BioWare Mondays

As I covered on my Examiner blog last week, BioWare Austin was hit with layoffs last week. Which, actually, is not an unexpected thing; Star Wars: The Old Republic took quite a lot of manpower and time to develop, but now that it’s up and running there just isn’t the same need to keep as large a development team on staff. And let’s face it: times are tough, even for MMORPGs.

Updates to the game continue apace, however; the version 1.3 update was announced recently, and will bring many new features to The Old Republic. The Legacy system will see a major update, a group finder feature will make its debut, and some of the in-game gear will become adaptive and better able to scale to different character phenotypes. Some discussion has also taken place as to what will follow these additions in later updates; look for new space missions in relatively short order.

And hey…the cover for the newest The Old Republic novel has been revealed. Yes, Drew Karpyshyn is the author.

On the Mass Effect front, Mass Effect: Infiltrator launched for Android last week. Better late than never, I suppose; now those of you who have high-powered Android smartphones and a pathological hatred of multiplayer gaming can boost your galactic readiness score. Slowly.

Additionally, there’s a new multiplayer DLC for Mass Effect 3 slated for release tomorrow. Evidently, it will feature the debut of the Vorcha in multiplayer…as allies. Mass Effect 3 patch 1.0.3 will also be released this week, fixing various issues with the game.

And wouldn’t you know it? The Mass Effect 3 ending controversy continues:

 

Sci-fi writers Joe Abercrombie and Jonathan Green have also weighed in on the ending. Their assessment, while not wholly positive, is not entirely negative either.

That said, all this fuss over the game’s ending is becoming just a trifle tiring.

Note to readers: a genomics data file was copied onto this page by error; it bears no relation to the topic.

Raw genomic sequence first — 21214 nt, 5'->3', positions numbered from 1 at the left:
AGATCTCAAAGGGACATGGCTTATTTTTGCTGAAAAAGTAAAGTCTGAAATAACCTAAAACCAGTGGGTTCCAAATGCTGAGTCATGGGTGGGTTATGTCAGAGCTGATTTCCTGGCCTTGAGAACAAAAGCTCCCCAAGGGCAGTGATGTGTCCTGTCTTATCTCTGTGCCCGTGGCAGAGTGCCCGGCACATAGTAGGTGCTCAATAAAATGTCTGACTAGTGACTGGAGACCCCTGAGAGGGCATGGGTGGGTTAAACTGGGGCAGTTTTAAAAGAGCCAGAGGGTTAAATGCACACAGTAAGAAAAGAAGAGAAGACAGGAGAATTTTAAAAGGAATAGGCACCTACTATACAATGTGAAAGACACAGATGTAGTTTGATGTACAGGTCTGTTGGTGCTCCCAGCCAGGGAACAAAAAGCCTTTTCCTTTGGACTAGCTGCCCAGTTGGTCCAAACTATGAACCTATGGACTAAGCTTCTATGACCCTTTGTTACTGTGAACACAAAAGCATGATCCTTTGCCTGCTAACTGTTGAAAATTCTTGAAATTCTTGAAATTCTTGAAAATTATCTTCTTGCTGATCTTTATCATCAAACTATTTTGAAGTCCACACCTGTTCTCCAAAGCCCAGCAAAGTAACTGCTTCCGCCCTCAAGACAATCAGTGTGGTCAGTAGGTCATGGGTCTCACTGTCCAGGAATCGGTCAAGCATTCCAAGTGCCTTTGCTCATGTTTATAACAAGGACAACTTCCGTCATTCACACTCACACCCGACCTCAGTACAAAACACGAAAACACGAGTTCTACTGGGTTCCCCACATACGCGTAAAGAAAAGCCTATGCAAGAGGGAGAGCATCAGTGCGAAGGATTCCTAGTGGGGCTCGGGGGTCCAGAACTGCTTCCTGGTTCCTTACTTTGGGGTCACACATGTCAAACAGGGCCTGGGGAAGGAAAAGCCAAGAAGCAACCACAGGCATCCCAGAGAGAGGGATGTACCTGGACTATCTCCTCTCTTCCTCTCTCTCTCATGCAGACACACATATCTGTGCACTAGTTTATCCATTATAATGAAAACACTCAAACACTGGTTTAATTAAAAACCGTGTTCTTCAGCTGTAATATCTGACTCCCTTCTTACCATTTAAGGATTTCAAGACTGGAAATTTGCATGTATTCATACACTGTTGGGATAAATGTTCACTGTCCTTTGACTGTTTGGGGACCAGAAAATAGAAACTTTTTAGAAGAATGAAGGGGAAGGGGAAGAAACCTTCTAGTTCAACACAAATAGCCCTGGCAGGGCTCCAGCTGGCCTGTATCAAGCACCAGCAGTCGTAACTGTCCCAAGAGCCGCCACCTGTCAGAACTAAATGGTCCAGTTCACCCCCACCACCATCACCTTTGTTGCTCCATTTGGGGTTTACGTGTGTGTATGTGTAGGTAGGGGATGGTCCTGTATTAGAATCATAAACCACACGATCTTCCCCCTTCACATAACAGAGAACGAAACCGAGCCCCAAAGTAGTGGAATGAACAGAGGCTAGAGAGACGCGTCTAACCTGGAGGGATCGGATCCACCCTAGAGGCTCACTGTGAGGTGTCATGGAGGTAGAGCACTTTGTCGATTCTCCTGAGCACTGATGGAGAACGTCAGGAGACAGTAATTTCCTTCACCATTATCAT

Mass Effect fans continue to amuse and amaze, however. Whether it’s this amusing look at how the Reapers might have modified some of the other races, or this fan-designed alternative face for Tali, or these amusing file recovery priorities, it must be said that BioWare’s sci-fi epic RPG has (for all its faults) attracted one heck of a fanbase.

Finally, over at Eurogamer, there’s a retrospective of Dragon Age 2 that’s worth a read that offers a very positive appraisal of the game.

1 Response

  1. Infinitron says:

    Very positive appraisal? Not really.

    I don’t understand the excitement that grasped the gaming press a year ago. In my most gentlemanly manner, I respectfully disagree with Dan’s review of the game and, frankly, I’m baffled by the positive critical reaction that the game received. Dragon Age 2 had some great moments and it certainly had a lot going for it, but that didn’t stop it being a ragged, stumbling and sometimes very flawed experience.
    My adventure began on the cold stone streets of Kirkwall, surrounded by the city’s towering buttresses and watched by its cruel and impassive statuary, and yet it also ended here too after what felt like a strangely stationary adventure. For all the sense of scale that this great and terrible place tried to communicate, it slowly suffocated its visitors over the game’s three acts. Not only did Dragon Age 2 like to recycle the same cave and dungeon levels; it couldn’t help but send you on lap after lap around the same locations until adventuring felt like serving a newspaper route.
    In spite of the magnitude of the city and its surrounding mountains, for all the dramatic beauty there was to be found under the heavy, grey skies, treading these same few streets and paths time and again made them horribly familiar, until Kirkwall and its locale became a chicken run, its adventurers forever skirting its edges, pecking experimentally at the wire.

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